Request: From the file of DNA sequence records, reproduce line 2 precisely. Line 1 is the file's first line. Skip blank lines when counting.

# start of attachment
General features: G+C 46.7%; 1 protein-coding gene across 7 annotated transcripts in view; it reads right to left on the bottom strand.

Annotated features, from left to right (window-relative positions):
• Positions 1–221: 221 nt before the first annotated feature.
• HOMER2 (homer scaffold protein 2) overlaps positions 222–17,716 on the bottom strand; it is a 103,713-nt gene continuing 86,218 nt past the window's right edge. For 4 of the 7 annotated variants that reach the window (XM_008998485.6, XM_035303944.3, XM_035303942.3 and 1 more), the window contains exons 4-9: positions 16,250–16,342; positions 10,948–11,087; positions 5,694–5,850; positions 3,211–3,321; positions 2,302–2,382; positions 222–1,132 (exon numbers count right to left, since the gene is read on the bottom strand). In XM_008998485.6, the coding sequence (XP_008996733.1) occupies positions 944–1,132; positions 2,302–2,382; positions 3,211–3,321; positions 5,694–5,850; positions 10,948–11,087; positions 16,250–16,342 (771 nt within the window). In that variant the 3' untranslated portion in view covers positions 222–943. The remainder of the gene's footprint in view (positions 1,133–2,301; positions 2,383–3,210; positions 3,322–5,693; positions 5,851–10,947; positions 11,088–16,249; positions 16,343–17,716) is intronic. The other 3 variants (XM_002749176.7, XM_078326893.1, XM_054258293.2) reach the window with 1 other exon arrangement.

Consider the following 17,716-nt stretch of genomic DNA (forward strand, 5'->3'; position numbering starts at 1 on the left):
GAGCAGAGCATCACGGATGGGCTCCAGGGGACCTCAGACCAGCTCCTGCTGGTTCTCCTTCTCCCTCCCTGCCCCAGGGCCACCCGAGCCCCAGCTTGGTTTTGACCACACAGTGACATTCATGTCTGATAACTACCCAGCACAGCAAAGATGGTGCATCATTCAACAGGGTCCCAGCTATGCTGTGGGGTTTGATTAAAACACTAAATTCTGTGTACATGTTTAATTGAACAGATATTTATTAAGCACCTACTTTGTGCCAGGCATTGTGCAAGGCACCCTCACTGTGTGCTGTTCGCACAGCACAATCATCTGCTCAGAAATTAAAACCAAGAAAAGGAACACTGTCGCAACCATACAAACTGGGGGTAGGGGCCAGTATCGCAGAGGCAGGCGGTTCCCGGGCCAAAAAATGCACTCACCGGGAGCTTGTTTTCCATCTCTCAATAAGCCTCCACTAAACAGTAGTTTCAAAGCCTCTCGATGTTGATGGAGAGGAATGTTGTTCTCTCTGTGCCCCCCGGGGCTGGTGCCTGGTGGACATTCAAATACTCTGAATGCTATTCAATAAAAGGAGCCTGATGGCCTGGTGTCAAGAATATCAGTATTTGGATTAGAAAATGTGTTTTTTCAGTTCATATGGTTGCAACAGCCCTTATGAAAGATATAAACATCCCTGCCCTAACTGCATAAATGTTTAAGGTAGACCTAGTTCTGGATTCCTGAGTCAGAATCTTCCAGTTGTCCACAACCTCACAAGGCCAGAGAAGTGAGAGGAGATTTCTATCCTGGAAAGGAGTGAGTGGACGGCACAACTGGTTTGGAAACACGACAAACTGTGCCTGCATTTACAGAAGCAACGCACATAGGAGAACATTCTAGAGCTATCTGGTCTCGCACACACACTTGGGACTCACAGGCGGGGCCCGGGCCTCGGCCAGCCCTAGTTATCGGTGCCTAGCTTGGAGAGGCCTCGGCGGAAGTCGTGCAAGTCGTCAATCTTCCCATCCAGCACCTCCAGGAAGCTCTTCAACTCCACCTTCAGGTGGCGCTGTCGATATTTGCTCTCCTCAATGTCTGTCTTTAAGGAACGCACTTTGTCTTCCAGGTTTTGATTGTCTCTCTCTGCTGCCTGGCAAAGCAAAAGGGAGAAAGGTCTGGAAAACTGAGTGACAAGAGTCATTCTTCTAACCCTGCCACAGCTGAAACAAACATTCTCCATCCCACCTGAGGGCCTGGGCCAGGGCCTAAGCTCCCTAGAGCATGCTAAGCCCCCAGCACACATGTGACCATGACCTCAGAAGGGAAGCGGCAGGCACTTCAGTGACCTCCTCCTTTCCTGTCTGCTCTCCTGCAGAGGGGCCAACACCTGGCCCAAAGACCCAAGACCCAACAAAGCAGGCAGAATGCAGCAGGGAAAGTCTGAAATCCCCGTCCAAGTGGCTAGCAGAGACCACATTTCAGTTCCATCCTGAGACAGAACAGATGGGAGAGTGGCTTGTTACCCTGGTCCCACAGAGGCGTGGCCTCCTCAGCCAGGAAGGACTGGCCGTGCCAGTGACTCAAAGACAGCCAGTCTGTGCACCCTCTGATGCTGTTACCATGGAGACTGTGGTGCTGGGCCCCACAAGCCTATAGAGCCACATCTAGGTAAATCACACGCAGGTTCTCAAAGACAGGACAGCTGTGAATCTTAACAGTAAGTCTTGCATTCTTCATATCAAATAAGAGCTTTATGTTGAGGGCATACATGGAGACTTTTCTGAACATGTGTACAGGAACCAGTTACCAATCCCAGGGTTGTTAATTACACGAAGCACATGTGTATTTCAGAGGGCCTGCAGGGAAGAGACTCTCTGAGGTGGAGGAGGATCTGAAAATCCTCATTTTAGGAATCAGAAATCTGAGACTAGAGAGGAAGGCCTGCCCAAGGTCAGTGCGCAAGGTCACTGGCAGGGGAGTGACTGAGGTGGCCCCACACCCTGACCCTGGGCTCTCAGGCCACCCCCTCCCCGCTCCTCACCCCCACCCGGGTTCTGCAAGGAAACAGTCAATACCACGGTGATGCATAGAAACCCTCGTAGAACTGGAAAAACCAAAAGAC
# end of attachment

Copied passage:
Annotated features, from left to right (window-relative positions):